"One of my friends says this is going to be the biggest, stupidest sport you've ever seen," he says with a laugh.

"This is going to be monster big."

Back in the ocean

On a recent warm afternoon in Paradise Cove, Hamilton is working his way down the coast, paddling as he goes. He's accompanied by his surfing pals Wildman and NHL All-Star Chris Chelios of the Detroit Red Wings. They drift for a minute beyond the breakers, chewing the fat, occasionally gesturing with their paddles.

When a wave looms, they suddenly start paddling.

Hamilton and pals surf the wave in, then, with a quick dip of their paddles, they are back on shore. Chelios is the first out. "I loved it from the start," he says, dragging his board along the sand.

Hamilton, who now surfs almost exclusively in the stand-up style, believes that he experiences the ocean more fully from a stand-up position.

"I've seen gray whales out here. I can paddle right over to the whales."

He's even had some Jacques Cousteau moments, such as the time three summers ago when he was riding a wave at Point Dume and suddenly found the waves churning with dolphins.

"There were about 40 dolphins on one wave jumping all around me," he recalls. "They were going under my board, jumping up and rolling over and looking at me, like, this close. It was literally raining dolphins."

Despite paddle-surfing's transcendent moments, most surfers are a long way off from even trying it, much less making the switch. "It's another way to enjoy the water," says Howson. "It's not a replacement for surfing."

And most board makers are circumspect about the possible retail impact.

"There was the skateboard boom, the catamaran boom, Hobiecats, then there was windsurfing, then there was snowboarding," says Boehne, who says he's making money on stand-up boards now, but isn't planning to retire on the proceeds. "Things get real big and the market gets filled. And what looks like God's gift right now, in two or three years isn't gonna be a big thing."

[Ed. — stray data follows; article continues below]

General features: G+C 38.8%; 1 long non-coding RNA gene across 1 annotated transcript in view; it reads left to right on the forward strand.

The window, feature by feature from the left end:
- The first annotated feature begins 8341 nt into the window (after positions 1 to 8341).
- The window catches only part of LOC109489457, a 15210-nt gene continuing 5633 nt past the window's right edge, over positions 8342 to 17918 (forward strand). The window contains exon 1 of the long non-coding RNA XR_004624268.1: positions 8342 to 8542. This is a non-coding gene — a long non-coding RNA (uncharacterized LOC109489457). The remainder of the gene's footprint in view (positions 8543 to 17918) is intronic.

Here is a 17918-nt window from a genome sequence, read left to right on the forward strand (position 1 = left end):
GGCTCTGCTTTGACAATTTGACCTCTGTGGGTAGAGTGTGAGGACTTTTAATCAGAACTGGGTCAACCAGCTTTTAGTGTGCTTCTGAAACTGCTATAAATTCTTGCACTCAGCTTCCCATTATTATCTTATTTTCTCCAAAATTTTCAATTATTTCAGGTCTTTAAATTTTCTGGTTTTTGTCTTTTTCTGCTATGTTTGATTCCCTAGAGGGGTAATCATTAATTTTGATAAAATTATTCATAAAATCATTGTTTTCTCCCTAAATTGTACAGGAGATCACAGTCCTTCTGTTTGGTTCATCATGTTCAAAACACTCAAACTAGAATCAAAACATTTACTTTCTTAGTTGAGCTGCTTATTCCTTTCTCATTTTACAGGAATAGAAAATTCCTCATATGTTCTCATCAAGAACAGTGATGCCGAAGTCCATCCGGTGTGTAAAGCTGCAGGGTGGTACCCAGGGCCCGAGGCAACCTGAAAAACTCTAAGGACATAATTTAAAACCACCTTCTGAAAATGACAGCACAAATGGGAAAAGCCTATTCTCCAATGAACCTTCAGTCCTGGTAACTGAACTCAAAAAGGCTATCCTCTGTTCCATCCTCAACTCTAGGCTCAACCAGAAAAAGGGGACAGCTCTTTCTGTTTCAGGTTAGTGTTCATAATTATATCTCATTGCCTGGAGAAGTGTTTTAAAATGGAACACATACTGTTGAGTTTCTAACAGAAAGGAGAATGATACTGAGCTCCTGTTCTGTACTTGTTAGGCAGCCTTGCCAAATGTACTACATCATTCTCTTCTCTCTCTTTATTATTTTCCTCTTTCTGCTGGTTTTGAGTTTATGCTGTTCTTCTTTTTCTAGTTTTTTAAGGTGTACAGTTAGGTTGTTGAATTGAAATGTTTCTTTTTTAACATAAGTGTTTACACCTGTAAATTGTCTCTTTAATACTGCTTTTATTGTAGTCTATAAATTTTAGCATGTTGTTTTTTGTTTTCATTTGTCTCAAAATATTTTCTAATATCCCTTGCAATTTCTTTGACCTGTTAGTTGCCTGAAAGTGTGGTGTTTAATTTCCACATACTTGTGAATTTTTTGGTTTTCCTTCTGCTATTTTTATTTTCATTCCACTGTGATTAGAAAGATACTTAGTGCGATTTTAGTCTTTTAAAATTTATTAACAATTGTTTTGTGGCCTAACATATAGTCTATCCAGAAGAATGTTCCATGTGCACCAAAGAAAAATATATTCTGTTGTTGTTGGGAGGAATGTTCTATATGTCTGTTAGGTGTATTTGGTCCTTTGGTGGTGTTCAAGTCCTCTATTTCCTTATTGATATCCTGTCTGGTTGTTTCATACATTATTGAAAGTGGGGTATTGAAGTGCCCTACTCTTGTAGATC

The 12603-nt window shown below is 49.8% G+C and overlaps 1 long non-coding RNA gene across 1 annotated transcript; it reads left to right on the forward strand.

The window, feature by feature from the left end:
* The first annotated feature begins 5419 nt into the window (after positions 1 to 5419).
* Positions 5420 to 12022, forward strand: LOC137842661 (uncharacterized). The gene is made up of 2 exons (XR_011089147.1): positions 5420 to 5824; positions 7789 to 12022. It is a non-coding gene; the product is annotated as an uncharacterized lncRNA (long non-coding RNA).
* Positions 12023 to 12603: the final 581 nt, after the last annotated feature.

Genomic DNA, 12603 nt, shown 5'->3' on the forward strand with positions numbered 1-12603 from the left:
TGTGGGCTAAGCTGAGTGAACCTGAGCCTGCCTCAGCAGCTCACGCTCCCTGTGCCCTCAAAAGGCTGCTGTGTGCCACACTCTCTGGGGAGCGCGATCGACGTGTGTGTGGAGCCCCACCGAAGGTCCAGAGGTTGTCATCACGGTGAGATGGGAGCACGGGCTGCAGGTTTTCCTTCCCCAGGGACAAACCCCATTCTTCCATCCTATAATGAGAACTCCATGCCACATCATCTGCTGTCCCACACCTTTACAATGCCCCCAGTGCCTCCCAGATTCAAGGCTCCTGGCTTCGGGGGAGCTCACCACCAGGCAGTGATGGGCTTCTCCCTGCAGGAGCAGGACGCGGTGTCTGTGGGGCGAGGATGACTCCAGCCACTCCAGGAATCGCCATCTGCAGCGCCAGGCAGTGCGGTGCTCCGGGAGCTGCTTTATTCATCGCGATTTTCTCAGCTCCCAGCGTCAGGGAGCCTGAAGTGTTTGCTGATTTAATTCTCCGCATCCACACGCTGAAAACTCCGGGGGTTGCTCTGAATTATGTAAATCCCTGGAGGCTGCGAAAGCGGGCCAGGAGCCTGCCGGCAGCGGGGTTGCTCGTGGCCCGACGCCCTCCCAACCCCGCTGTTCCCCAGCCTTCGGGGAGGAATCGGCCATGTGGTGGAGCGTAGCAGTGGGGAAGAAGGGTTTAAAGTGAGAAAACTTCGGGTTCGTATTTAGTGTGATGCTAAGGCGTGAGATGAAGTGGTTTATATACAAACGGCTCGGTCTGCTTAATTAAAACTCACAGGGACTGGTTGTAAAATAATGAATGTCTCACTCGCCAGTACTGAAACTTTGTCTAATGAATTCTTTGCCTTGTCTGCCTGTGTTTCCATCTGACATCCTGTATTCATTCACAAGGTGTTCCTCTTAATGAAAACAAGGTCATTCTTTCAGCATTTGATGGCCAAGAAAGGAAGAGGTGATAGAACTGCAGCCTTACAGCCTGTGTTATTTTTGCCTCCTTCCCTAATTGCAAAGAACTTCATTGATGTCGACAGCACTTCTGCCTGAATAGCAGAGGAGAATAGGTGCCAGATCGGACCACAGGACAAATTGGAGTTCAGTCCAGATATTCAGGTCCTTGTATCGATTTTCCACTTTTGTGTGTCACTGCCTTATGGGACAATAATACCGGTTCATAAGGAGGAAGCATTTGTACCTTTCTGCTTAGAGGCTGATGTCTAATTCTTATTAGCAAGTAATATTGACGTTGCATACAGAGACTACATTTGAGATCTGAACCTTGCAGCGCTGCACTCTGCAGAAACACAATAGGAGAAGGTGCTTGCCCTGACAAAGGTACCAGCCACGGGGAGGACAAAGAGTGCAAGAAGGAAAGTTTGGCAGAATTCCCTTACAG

Even Sheehan, who was captivated by watching Hamilton do it, isn't convinced. "I tried it," says Sheehan, "but it hasn't bitten me in the leg."

For now though, even traditional surfers can't deny the style's appeal. Some even grouse because paddle surfers catch the waves so fast.

"Some guys say, 'Oh man, that's not fair,' " Hamilton says. "But there's not a right or wrong way to ride a wave. Here's my board. Here's a paddle. Go try it."

To all those riding belly down on a puny board, he says, "Don't bring a BB gun to a gunfight."

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janet.cromley@latimes.com

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Hop on board

The lowdown on stand-up boards:

Specs: Longer and a little wider than traditional longboards, stand-up surfboards are closest in size to tandem surfboards -- which some paddle surfers are currently using. Tandem boards, however, are engineered to take the weight of two people, so they ride differently.

There are no current standards for stand-up boards, but according to Steve Boehne, owner of Infinity Surf Shop in Dana Point, a typical one is about 12 feet long, about 28 inches wide and about 4 1/2 inches thick.

Materials: Like regular surfboards, most new, custom stand-up boards are shaped from expanded polystyrene (EPS) foam core or polyurethane (PU) foam, then covered with fiberglass and topped with resin.

Until recently, most custom boards were made with PU, but that changed in December when the primary manufacturer of PU blanks, Clark Foam in Laguna Niguel, closed and shapers turned to EPS.

EPS boards tend to be lighter, faster and feel more buoyant than PU boards.

Cost: $500 to $600 for a mass-produced board. Custom boards, which are far more stable, run from $1,300 to $2,000.

Paddles: Available at surf shops and online, stand-up paddles are generally made of carbon fiber and should be about 8 to 10 inches taller than the surfer. They run about $200 to $350.

Tips: The recommended size and shape of the board depends on how it will be used -- whether primarily for paddling around in bays or riding waves. The size of the board will affect its speed and maneuverability.

Some things to keep in mind: The wider the board, the more stable, but the slower to paddle. The longer the board, the more stable, but the slower to turn. An 11-foot board will turn faster than a 12-foot board.

Most important, take a trip to your local surf shop and talk to an expert before plunking down your cash.

-- Janet Cromley